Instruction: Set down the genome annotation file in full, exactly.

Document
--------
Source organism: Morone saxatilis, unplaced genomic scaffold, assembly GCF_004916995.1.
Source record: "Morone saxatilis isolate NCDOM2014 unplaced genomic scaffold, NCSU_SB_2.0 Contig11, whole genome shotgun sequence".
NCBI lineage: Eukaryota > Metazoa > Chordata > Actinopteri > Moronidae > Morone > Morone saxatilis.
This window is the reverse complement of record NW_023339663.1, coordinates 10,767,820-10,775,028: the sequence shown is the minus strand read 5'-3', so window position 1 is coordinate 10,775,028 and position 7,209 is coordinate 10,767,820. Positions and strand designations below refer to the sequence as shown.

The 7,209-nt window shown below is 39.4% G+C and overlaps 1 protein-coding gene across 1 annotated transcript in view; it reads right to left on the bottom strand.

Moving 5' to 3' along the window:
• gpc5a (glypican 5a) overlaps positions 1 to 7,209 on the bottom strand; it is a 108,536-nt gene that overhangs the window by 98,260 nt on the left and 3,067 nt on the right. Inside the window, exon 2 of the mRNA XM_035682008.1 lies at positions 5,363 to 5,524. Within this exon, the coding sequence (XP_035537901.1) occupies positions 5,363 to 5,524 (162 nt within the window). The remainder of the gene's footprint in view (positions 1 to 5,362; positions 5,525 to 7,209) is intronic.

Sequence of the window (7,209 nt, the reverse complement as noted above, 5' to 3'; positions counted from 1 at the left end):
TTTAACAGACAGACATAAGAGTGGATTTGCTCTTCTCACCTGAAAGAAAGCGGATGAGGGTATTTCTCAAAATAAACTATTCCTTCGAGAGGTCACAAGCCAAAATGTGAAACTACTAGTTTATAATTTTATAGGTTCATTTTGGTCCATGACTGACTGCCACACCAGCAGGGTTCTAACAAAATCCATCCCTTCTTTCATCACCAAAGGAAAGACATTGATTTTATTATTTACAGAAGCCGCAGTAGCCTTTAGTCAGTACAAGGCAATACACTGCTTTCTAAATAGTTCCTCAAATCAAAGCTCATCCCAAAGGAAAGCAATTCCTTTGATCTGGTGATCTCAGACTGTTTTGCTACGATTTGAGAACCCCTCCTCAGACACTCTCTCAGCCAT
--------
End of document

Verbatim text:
Source organism: Morone saxatilis, unplaced genomic scaffold, assembly GCF_004916995.1.
Source record: "Morone saxatilis isolate NCDOM2014 unplaced genomic scaffold, NCSU_SB_2.0 Contig11, whole genome shotgun sequence".
NCBI lineage: Eukaryota > Metazoa > Chordata > Actinopteri > Moronidae > Morone > Morone saxatilis.
This window is the reverse complement of record NW_023339663.1, coordinates 10,767,820-10,775,028: the sequence shown is the minus strand read 5'-3', so window position 1 is coordinate 10,775,028 and position 7,209 is coordinate 10,767,820. Positions and strand designations below refer to the sequence as shown.

The 7,209-nt window shown below is 39.4% G+C and overlaps 1 protein-coding gene across 1 annotated transcript in view; it reads right to left on the bottom strand.

Moving 5' to 3' along the window:
• gpc5a (glypican 5a) overlaps positions 1 to 7,209 on the bottom strand; it is a 108,536-nt gene that overhangs the window by 98,260 nt on the left and 3,067 nt on the right. Inside the window, exon 2 of the mRNA XM_035682008.1 lies at positions 5,363 to 5,524. Within this exon, the coding sequence (XP_035537901.1) occupies positions 5,363 to 5,524 (162 nt within the window). The remainder of the gene's footprint in view (positions 1 to 5,362; positions 5,525 to 7,209) is intronic.

Sequence of the window (7,209 nt, the reverse complement as noted above, 5' to 3'; positions counted from 1 at the left end):
TTTAACAGACAGACATAAGAGTGGATTTGCTCTTCTCACCTGAAAGAAAGCGGATGAGGGTATTTCTCAAAATAAACTATTCCTTCGAGAGGTCACAAGCCAAAATGTGAAACTACTAGTTTATAATTTTATAGGTTCATTTTGGTCCATGACTGACTGCCACACCAGCAGGGTTCTAACAAAATCCATCCCTTCTTTCATCACCAAAGGAAAGACATTGATTTTATTATTTACAGAAGCCGCAGTAGCCTTTAGTCAGTACAAGGCAATACACTGCTTTCTAAATAGTTCCTCAAATCAAAGCTCATCCCAAAGGAAAGCAATTCCTTTGATCTGGTGATCTCAGACTGTTTTGCTACGATTTGAGAACCCCTCCTCAGACACTCTCTCAGCCAT